Cake and champagne will be served following the Friday, February 29 opening night performance.

Artwork by Jane Madrid is on display in thetheatregallery at the Black Box Theatre through March 16. There will be an opening reception for the artist on March 7, in conjunction with the Downtown Ramble from 5 - 7 p.m.

Credits

Director

Reviews

Ending the cycle of abuse
'Baby with the Bathwather' takes parents at their worst

- By Joel Courtney, Las Cruces Bulletin

Have you ever thought your parents did a bad job raising you? Nagged too much? Didn't pay enough attention? Showered you with abuse? Well, there's always someone who's got it worse off than that, and that person is Daisy, the focus of the play "Baby with the Bathwater" by Christopher Durang and directed by Ceil Herman for the No Strings Theatre Company.

An intensely dark and slightly silly comedy, "Baby with the Bathwater" starts with young parents John (Josh Shakra) and Helen (Katie Armijo) on their first day home from the hospital with their new baby. Things begin to spiral downward from the moment they come through the door. In addition to not knowing the sex of their child, the couple seems completely unprepared for the demands of raising a child. The couple also fights constantly, which is compounded by the fact that Helen is manipulative and verbally abusive and that John is at least addicted to alcohol and Quaaludes, if not more.

Coming to their rescue (sort of) is the psychotic nanny, Nanny (Wynne Broms), who manages to occasionally provide some real parenting before screaming at or throwing the baby.Before finding out they have a son (at around age 12), John and Helen settle on the name Daisy and raise their child as a girl.

Daisy has a particularly rough childhood, from getting kidnapped and nearly killed by a bus to learning from his mother that the way to deal with problems is to lay on the floor and not move or speak.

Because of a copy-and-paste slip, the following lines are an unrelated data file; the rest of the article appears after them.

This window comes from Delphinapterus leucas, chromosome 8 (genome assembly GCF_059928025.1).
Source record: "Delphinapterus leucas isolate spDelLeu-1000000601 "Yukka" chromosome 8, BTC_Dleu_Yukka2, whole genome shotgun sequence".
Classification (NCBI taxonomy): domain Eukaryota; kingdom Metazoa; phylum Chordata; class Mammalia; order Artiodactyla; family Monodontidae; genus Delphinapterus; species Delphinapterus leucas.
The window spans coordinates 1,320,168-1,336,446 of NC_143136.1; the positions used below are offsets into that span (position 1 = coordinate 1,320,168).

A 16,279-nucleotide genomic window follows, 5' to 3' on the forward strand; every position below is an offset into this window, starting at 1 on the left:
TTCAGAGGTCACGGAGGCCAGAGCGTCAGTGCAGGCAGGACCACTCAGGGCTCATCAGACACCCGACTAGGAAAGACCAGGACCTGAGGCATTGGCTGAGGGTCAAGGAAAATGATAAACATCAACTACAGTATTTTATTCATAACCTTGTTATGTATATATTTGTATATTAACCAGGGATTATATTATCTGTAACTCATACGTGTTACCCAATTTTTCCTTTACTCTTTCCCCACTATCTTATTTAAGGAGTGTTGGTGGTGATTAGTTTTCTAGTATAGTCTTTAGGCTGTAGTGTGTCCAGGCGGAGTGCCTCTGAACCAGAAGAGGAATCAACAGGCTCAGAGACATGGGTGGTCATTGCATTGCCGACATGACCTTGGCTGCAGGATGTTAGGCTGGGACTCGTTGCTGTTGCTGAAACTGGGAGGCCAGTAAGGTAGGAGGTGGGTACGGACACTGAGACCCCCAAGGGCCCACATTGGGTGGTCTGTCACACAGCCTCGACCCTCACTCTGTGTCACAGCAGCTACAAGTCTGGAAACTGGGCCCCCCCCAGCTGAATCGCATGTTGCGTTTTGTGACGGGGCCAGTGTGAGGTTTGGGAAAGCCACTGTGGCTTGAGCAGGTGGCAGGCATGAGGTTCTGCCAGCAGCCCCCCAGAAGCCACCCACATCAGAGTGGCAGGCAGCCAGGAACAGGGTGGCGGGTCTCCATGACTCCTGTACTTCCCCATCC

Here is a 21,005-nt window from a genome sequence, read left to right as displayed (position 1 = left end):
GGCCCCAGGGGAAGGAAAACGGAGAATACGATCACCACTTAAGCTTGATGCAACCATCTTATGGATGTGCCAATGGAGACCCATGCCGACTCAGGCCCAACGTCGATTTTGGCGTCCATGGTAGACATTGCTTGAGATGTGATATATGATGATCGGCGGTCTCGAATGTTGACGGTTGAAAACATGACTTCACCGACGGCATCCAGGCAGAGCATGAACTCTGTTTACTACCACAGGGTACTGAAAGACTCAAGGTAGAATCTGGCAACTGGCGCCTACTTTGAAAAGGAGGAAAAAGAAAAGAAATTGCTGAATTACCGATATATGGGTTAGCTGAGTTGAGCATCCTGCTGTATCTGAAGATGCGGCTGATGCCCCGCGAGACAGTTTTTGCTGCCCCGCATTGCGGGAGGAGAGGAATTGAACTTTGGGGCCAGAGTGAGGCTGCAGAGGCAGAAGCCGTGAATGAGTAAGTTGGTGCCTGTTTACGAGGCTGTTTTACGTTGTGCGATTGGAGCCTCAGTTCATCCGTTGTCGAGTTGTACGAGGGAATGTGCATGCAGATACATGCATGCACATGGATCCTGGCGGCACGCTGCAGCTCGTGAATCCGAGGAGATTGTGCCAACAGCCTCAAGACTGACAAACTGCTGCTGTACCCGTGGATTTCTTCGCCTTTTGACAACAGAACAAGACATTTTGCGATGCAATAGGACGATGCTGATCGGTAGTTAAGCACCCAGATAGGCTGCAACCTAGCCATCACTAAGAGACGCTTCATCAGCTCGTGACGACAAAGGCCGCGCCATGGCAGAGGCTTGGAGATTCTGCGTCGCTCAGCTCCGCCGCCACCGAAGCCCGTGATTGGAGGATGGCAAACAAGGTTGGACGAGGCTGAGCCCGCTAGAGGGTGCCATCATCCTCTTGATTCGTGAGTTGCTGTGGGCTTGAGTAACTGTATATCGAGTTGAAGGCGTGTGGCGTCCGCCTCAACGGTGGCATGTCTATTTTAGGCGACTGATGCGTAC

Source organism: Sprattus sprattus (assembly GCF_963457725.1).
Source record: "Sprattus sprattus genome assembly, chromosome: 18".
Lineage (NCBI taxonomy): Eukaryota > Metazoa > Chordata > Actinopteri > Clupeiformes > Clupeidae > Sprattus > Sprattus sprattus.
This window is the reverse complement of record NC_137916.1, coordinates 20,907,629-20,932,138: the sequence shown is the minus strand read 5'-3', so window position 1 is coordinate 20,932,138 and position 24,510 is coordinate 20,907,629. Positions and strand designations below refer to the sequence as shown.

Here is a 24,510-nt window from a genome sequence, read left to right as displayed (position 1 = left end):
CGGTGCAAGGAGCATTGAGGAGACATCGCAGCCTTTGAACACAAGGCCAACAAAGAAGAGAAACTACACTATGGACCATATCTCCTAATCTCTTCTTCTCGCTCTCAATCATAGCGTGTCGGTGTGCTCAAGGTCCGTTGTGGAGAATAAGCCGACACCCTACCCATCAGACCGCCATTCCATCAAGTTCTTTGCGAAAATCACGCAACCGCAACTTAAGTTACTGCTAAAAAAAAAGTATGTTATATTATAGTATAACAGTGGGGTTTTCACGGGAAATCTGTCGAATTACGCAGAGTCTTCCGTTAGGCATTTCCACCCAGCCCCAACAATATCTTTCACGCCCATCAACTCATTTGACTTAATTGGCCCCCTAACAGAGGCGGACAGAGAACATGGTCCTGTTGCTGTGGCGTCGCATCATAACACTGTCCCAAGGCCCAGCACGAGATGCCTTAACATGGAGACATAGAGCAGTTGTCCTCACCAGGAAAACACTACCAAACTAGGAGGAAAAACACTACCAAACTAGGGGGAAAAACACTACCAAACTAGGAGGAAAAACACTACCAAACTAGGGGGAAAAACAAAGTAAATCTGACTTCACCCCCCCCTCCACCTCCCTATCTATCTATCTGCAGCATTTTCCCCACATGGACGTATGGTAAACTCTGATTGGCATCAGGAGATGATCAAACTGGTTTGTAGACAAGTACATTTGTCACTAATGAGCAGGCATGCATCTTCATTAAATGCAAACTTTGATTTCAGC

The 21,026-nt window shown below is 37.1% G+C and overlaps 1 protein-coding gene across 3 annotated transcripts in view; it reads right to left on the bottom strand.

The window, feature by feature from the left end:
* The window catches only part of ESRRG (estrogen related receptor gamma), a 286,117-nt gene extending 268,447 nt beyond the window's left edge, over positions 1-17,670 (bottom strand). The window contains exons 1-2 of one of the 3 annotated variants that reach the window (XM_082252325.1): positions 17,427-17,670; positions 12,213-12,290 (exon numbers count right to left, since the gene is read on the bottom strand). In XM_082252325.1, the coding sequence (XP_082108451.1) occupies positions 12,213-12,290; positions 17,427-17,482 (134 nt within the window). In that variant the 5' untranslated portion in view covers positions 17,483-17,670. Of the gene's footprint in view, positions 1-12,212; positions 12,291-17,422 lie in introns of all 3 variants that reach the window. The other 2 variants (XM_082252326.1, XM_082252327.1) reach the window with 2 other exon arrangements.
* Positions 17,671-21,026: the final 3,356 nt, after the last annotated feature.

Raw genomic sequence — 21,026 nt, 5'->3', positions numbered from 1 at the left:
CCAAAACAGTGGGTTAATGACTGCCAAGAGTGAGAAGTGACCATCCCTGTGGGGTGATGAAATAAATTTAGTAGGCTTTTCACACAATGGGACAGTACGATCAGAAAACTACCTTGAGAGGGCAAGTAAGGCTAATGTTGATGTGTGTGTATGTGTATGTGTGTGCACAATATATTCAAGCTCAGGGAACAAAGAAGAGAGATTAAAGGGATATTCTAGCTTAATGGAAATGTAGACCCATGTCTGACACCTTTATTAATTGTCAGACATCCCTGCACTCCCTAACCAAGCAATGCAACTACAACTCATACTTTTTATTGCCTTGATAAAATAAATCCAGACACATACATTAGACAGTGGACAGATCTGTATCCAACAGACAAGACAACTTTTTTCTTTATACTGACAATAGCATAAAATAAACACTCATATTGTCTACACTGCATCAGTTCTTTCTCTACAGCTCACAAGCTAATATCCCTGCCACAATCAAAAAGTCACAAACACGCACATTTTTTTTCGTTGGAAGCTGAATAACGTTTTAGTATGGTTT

Most of young Daisy's time is spent in the laundry basket pretending to be an inanimate object with spurts of running quickly, usually in front of a bus.

After what can only be described as tragic developmental years, the story fast-forwards to a damaged child going through school and into adulthood. Daisy (Matthew Esqueda) is trying to work through issues with a therapist, but it seems hopeless. Sadly, he spends a lot of time rationalizing his life and his parents' actions and resigning himself to a lifetime of madness.

The story serves as a funhouse mirror to a true problem of the modern era, that while obtaining a driver's license has an age requirement and a competency test, anyone can become a parent with little to no oversight.

Even poor Daisy almost gets help several times, from mothers in the park and teachers in his school, but something always gets in the way of the child's best interest, sadly indicative of another modern problem. Thankfully, there is a glimmer of hope by the story's end, which allows one to leave the theater with a smile.

The acting is delightful from the lunatics that surround Daisy. Armijo and Shakra have a blast screaming, going comatose and drinking through the evening.

Their happy-go-lucky attitudes make it easier to not feel bad as they destroy a child's life. Broms is a ball of fire on the stage: running, seducing, screaming and anything else that catches her fancy. Her energy is palpable and brings a certain level of excitement and terror to each scene she's in. Esqueda, although absent from more than two-thirds of the performance, is wonderfully snarky as the damaged Daisy. From time spent in therapy wearing a dress to spending another birthday consoling his deranged parents, Esqueda delivers every line with a smooth cadence of resigned frustration.

All in all, "Baby with the Bathwater" is a social commentary disguised as a wacky play about crazy people. There are numerous laugh-out-loud moments that keep the mood light amidst dark subject matter, so it should provide equal fare for those looking for a night of comedy or those seeking an introspective drama.